The Children of Loki: Unearthing Norse Mythology's Shrouded Figures

By Erik Solbakk 0 comments

Norse mythology is an enthralling and rich tapestry of legends and stories that attract both youngsters and adults. The trickster deity Loki stands out among the many intriguing characters in these myths. His crafty and mischievous disposition landed him into a lot of trouble, but it also helped him produce some of the most terrifying and powerful creatures in Norse mythology - his progeny. In this blog post, we'll look at Loki's offspring, including the enormous wolf Fenrir, the monster snake Jörmungandr, and the half-dead, half-living Hel, and their roles in Norse mythology.


Fenrir, the Great Wolf

One of Loki's most dangerous offspring, Fenrir, was a massive wolf-like beast born from Loki's marriage to the giantess Angrboda. From his birth, the gods of Asgard were distrustful of Fenrir since it was predicted that he would play a vital role in the gods' downfall during the horrific disaster known as Ragnarok.

The gods got increasingly alarmed as Fenrir increased in height and strength. He became so large that he could swallow a whole ship in a single gulp, and his terrifying appearance horrified everyone who came into contact with him. The gods devised several methods to tie Fenrir in an attempt to control him, but he eluded them all. Finally, they enlisted the help of the dwarves, who devised Gleipnir, a magical ribbon as strong as the strongest chain yet as light and silky as silk. Fenrir was fooled by the gods into tying him to Gleipnir, and he was imprisoned on the barren island of Lyngvi.

However, Fenrir's story does not end there. He will break free from his shackles and wreak havoc on the world during Ragnarok, consuming the sun and moon and wrecking disaster. Varr, Odin's son, will slay him to revenge his father's death at the hands of the monstrous wolf.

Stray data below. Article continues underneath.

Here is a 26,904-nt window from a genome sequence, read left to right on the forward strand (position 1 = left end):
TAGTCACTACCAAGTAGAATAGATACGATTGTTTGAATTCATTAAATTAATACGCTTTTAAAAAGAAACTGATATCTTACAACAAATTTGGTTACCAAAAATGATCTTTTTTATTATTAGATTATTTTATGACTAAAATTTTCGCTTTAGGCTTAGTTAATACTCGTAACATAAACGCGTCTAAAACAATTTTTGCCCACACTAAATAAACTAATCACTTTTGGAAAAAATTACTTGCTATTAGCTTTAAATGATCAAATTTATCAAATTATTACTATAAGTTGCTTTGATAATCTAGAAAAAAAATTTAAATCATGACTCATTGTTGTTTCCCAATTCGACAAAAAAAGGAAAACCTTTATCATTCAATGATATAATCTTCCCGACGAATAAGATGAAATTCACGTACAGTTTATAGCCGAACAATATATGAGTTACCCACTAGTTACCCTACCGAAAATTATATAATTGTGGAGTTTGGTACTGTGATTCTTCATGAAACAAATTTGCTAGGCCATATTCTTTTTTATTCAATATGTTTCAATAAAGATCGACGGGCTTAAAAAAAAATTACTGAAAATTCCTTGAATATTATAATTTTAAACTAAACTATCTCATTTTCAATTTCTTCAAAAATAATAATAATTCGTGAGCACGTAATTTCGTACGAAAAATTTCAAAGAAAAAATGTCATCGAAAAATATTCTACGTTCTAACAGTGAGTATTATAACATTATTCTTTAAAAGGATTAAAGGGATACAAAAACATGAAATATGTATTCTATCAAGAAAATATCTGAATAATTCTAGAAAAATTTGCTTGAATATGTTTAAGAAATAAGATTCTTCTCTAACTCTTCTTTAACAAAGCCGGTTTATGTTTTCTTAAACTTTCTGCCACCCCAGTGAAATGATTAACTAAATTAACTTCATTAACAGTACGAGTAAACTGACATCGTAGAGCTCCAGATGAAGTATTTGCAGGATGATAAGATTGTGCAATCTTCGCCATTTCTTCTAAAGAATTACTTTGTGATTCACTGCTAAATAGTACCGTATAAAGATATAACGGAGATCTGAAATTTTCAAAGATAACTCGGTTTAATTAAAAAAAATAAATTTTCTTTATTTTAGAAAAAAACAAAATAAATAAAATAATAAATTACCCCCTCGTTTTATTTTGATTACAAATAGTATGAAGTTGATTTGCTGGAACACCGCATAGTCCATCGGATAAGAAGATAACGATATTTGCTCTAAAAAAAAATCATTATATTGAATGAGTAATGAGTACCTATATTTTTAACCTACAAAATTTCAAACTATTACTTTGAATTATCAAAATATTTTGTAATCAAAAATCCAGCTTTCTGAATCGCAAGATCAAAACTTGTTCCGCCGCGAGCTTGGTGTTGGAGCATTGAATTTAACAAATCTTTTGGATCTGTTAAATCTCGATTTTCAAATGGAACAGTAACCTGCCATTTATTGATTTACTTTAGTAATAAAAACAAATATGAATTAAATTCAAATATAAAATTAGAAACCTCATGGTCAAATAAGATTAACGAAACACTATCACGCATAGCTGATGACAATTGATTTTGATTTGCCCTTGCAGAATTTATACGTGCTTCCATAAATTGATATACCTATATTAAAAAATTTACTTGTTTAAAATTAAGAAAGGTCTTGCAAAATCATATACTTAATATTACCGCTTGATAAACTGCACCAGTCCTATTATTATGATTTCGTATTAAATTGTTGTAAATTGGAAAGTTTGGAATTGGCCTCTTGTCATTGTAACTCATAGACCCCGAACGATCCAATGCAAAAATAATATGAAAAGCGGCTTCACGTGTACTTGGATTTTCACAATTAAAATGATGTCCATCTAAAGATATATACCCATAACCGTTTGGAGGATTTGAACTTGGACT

Jörmungandr, the World Serpent

Jörmungandr, another of Loki's children with Angrboda, is a colossal serpent that encircles the entire planet while grasping its tail in its teeth. Jörmungandr's fate, like Fenrir's, is intertwined with the fate of the gods, and his actions will be essential in Ragnarok's events.

When the gods discovered Jörmungandr's existence, they decided to cast him into the sea to mitigate the threat he posed to them. However, this only increased the serpent's size and power. Jörmungandr grew to the size of the entire world over time, earning him the title of World Serpent.


Hel: the ruler of the Underworld.

Loki and Angrboda's third and final child is Hel, the king of the underworld. In contrast to her siblings, Hel is a half-dead, half-alive entity. Her physique is beautiful and energetic on one side, yet horrible and withering on the other.

When the gods discovered Hel, they made her ruler of Helheim, the land of the dead. This is the land of those who did not die bravely in war, and Hel is in charge of their eternal rest. Despite her role in the afterlife, Hel does not actively seek to afflict or punish the living. She will, however, play a crucial role in Ragnarok's events, leading an army of the dead against the gods, ultimately resulting to their demise.



Fenrir, Jörmungandr, and Hel, Loki's children, play an important role in Norse mythology. Their stories reveal the complex relationships between the gods, giants, and other supernatural beings who inhabit the world of Norse myths. Although these legendary figures are frequently depicted as destructive forces, they also serve as reminders of fate's power and the cyclical nature of life and death. As the realm of Norse mythology continues to captivate new generations, the stories of Loki's children will remain an enduring part of this rich and enchanting tapestry.

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